This guideline was written as an update to the ASCRS Practice Parameters for the Surgical Treatment of Ulcerative Colitis published in 2014.[11] Although bowel preparation, enhanced recovery pathways, ostomy care, and prevention of thromboembolic disease are relevant to the surgical management of patients with UC, these topics are addressed in other ASCRS clinical practice guidelines and are beyond the scope of this guideline.[12],[13],[14],[15] An organized search of MEDLINE, PubMed, EMBASE, Scopus, and the Cochrane Database of Collected Reviews limited to the English language was performed between January 1, 1995 and December 18, 2020.[11] The complete search strategy is listed in Supplemental Digital Content Keyword combinations included “ulcerative colitis,” “indeterminate colitis,” “inflammatory bowel disease,” “Crohn’s disease,” “surgery,” “colectomy,” “proctocolectomy,” “ileostomy,” “laparoscopic,” “robotic,” “Kock pouch,” “mucosectomy,” “ileoproctostomy,” and “ileal pouch-anal anastomosis.” Directed searches using embedded references from primary articles were performed in selected circumstances.

After removal of duplicate references, a total of 8661 unique journal titles were identified. A total of 1232 titles were selected for manuscript review with an emphasis placed on prospective trials, meta-analyses, systematic reviews, and practice guidelines.[16],[17] Peer-reviewed observational studies and retrospective studies were included when higher-quality evidence was insufficient. Of the 1232 full-text manuscripts reviewed, 296 references were included in the final manuscript (Fig. 1). The final source material used was evaluated for methodological quality, the evidence base was examined, and a treatment guideline was formulated. The final grade of recommendation was designated using the Grades of Recommendation, Assessment, Development, and Evaluation (GRADE) system (Table 1).[18] When there was disagreement regarding the evidence base or treatment guideline, consensus from the committee chair, vice chair, and 2 assigned reviewers determined the outcome. Members of the ASCRS Clinical Practice Guidelines Committee worked in joint production of these guidelines from inception to final publication. Recommendations formulated by the subcommittee were reviewed by the entire Clinical Practice Guidelines Committee, selected members of the ASCRS Inflammatory Bowel Disease committee, and selected practicing gastroenterologists. Consideration was given to align recommendations with the 2020 ASCRS Clinical Practice Guidelines for the Surgical Management of Crohn’s Disease because there was significant overlap in the evidence base supporting these 2 guidelines.[19] The final guideline was approved by the ASCRS Executive Council and peer reviewed by Diseases of the Colon & Rectum. In general, each ASCRS Clinical Practice Guideline is updated every 5 years. No funding was received for preparing this guideline and the authors have declared no competing interests related this material. This guideline conforms to the Appraisal of Guidelines Research and Evaluation (AGREE) checklist.

Table 1.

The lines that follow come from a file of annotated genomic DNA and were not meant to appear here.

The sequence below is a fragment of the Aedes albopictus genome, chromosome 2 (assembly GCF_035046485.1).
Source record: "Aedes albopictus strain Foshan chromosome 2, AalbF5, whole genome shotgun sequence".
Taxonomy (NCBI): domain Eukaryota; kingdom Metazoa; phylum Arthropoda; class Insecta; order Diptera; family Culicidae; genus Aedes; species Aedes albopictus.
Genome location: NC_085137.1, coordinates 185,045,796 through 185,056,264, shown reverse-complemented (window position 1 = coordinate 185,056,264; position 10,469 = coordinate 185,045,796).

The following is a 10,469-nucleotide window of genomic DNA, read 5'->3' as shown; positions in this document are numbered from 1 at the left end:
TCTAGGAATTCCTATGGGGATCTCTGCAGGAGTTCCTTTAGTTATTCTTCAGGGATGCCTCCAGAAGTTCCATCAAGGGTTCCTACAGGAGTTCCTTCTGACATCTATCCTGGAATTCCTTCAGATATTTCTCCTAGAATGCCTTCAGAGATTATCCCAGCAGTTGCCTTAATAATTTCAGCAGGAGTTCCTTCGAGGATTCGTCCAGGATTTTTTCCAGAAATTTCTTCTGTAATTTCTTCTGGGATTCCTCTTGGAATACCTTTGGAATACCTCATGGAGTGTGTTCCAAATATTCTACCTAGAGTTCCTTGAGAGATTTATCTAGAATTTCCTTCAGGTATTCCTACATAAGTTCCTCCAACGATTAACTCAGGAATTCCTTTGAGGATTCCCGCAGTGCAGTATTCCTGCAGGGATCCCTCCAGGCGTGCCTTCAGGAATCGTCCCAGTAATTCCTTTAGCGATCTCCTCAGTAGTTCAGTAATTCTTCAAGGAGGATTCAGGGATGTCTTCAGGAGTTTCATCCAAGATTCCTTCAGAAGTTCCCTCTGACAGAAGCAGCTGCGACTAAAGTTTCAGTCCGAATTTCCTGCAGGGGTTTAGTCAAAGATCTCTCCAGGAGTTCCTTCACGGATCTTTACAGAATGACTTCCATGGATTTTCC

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The GRADE System: grading recommendations.
Figure 1.
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PRISMA literature search flow sheet.


1. A multidisciplinary approach including early surgical consultation should be used to guide optimal care in hospitalized patients with moderate-to-severe UC undergoing escalation of medical therapy. Grade of recommendation: Strong recommendation based on low-quality evidence, 1C.

The goal for treating UC is to resolve symptoms and achieve mucosal healing, defined as the resolution of inflammatory changes on endoscopic evaluation. Determining the extent and severity of disease is critical to selecting appropriate medical management. The extent of disease should be characterized anatomically (eg, the Montreal classification designates proctitis as E1, left-sided colitis as E2, and extensive colitis as E3).[20],[21] Disease severity is commonly classified according to the Truelove and Witts criteria but may also be classified according to the Seo Index, Rachmilewitz Index, Simple Clinical Colitis Activity Index, or the Mayo Score.[22],[23],[24],[25],[26],[27],[28] The 2019 American College of Gastroenterology guidelines proposed using a modified and more comprehensive version of the Truelove and Witts criteria that incorporated inflammatory markers including fecal calprotectin and endoscopic disease assessment.[1] When patients clinically deteriorate or have increased endoscopic disease severity, escalation of medical therapy may be needed, and utilizing a disease severity index allows for serial evaluations over time and can facilitate evolving treatment approaches. Outpatient management of UC in conjunction with gastroenterology is beyond the scope of this guideline but is reviewed in other guidelines.[1],[29]

In the in-patient setting, it can be difficult to predict which patients should continue with escalation of medical therapy and which should undergo surgical intervention. Individualized assessment and decision making under these circumstances should take into account patient-specific preferences, previous medical therapy including exposure to monoclonal antibodies, and concomitant risk factors for requiring a total abdominal colectomy including age at diagnosis of less than 40 years, extensive colitis, severe endoscopic disease with spontaneous bleeding and deep ulcerations, previous hospitalization for colitis, elevated C-reactive protein or erythrocyte sedimentation rate, and low serum albumin.[30],[31],[32]